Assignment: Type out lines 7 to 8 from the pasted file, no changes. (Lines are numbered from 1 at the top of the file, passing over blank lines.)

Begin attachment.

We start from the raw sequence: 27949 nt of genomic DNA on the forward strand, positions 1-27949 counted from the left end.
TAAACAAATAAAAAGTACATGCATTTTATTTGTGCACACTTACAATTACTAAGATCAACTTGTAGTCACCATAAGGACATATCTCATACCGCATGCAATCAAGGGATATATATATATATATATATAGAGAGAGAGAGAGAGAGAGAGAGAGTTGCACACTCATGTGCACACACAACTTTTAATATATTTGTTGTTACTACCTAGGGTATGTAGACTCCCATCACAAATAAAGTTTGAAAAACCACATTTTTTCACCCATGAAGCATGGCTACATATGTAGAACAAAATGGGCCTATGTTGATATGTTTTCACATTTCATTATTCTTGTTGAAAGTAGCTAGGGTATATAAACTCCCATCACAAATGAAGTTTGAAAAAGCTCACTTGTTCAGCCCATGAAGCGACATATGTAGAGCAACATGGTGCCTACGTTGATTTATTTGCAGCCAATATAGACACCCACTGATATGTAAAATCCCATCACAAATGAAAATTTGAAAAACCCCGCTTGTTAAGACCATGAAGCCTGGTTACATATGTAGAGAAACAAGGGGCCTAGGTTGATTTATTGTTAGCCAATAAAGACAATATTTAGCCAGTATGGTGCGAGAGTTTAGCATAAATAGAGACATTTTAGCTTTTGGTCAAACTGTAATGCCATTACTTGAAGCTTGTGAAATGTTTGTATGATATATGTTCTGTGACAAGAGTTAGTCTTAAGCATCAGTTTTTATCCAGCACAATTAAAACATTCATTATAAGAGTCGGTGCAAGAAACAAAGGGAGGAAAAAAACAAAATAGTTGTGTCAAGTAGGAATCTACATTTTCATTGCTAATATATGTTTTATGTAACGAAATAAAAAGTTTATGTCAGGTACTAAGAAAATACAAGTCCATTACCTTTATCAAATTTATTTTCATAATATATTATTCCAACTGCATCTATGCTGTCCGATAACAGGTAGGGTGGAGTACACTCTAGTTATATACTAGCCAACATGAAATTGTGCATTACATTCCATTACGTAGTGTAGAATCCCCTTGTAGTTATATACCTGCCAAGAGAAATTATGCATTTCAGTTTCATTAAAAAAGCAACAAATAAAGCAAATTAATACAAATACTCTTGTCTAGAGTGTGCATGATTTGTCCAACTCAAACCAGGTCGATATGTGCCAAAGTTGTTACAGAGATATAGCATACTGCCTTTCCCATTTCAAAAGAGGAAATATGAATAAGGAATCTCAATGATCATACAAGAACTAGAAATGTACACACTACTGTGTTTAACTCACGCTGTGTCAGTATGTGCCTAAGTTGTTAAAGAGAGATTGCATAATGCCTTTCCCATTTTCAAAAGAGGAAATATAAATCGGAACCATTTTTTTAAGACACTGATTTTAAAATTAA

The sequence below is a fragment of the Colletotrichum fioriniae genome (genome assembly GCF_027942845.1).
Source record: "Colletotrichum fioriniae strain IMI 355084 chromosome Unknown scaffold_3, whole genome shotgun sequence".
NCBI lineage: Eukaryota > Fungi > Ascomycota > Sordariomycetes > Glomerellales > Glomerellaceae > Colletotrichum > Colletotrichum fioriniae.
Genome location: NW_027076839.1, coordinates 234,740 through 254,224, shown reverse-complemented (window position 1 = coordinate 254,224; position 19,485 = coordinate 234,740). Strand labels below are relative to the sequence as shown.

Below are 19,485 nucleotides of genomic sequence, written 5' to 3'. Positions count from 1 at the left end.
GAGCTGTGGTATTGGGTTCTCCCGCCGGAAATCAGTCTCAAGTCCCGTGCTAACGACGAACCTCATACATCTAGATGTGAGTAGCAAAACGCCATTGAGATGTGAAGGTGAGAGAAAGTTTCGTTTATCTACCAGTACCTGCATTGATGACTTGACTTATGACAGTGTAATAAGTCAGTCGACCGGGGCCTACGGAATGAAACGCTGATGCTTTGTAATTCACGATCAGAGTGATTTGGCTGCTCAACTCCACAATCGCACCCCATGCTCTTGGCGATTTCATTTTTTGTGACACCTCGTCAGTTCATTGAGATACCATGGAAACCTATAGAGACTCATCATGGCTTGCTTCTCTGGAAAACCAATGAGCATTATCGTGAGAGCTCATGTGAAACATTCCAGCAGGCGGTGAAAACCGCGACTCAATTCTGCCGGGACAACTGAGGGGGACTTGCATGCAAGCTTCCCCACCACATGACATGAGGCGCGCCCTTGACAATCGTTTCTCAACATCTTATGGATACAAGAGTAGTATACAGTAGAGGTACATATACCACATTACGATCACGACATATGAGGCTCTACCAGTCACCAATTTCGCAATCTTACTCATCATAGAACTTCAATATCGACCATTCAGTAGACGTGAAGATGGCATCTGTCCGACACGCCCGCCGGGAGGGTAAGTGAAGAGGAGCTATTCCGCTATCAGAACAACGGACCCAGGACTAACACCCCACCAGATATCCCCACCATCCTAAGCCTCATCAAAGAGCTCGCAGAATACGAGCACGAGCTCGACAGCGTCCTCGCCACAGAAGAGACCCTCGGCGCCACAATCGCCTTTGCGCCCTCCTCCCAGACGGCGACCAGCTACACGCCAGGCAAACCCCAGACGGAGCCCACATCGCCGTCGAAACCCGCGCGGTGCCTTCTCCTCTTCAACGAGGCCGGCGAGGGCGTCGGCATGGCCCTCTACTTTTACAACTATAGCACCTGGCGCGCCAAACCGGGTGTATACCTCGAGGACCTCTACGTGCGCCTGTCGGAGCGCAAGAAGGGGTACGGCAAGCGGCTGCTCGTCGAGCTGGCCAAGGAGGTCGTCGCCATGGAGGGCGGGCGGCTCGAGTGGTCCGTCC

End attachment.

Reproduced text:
Below are 19,485 nucleotides of genomic sequence, written 5' to 3'. Positions count from 1 at the left end.
GAGCTGTGGTATTGGGTTCTCCCGCCGGAAATCAGTCTCAAGTCCCGTGCTAACGACGAACCTCATACATCTAGATGTGAGTAGCAAAACGCCATTGAGATGTGAAGGTGAGAGAAAGTTTCGTTTATCTACCAGTACCTGCATTGATGACTTGACTTATGACAGTGTAATAAGTCAGTCGACCGGGGCCTACGGAATGAAACGCTGATGCTTTGTAATTCACGATCAGAGTGATTTGGCTGCTCAACTCCACAATCGCACCCCATGCTCTTGGCGATTTCATTTTTTGTGACACCTCGTCAGTTCATTGAGATACCATGGAAACCTATAGAGACTCATCATGGCTTGCTTCTCTGGAAAACCAATGAGCATTATCGTGAGAGCTCATGTGAAACATTCCAGCAGGCGGTGAAAACCGCGACTCAATTCTGCCGGGACAACTGAGGGGGACTTGCATGCAAGCTTCCCCACCACATGACATGAGGCGCGCCCTTGACAATCGTTTCTCAACATCTTATGGATACAAGAGTAGTATACAGTAGAGGTACATATACCACATTACGATCACGACATATGAGGCTCTACCAGTCACCAATTTCGCAATCTTACTCATCATAGAACTTCAATATCGACCATTCAGTAGACGTGAAGATGGCATCTGTCCGACACGCCCGCCGGGAGGGTAAGTGAAGAGGAGCTATTCCGCTATCAGAACAACGGACCCAGGACTAACACCCCACCAGATATCCCCACCATCCTAAGCCTCATCAAAGAGCTCGCAGAATACGAGCACGAGCTCGACAGCGTCCTCGCCACAGAAGAGACCCTCGGCGCCACAATCGCCTTTGCGCCCTCCTCCCAGACGGCGACCAGCTACACGCCAGGCAAACCCCAGACGGAGCCCACATCGCCGTCGAAACCCGCGCGGTGCCTTCTCCTCTTCAACGAGGCCGGCGAGGGCGTCGGCATGGCCCTCTACTTTTACAACTATAGCACCTGGCGCGCCAAACCGGGTGTATACCTCGAGGACCTCTACGTGCGCCTGTCGGAGCGCAAGAAGGGGTACGGCAAGCGGCTGCTCGTCGAGCTGGCCAAGGAGGTCGTCGCCATGGAGGGCGGGCGGCTCGAGTGGTCCGTCC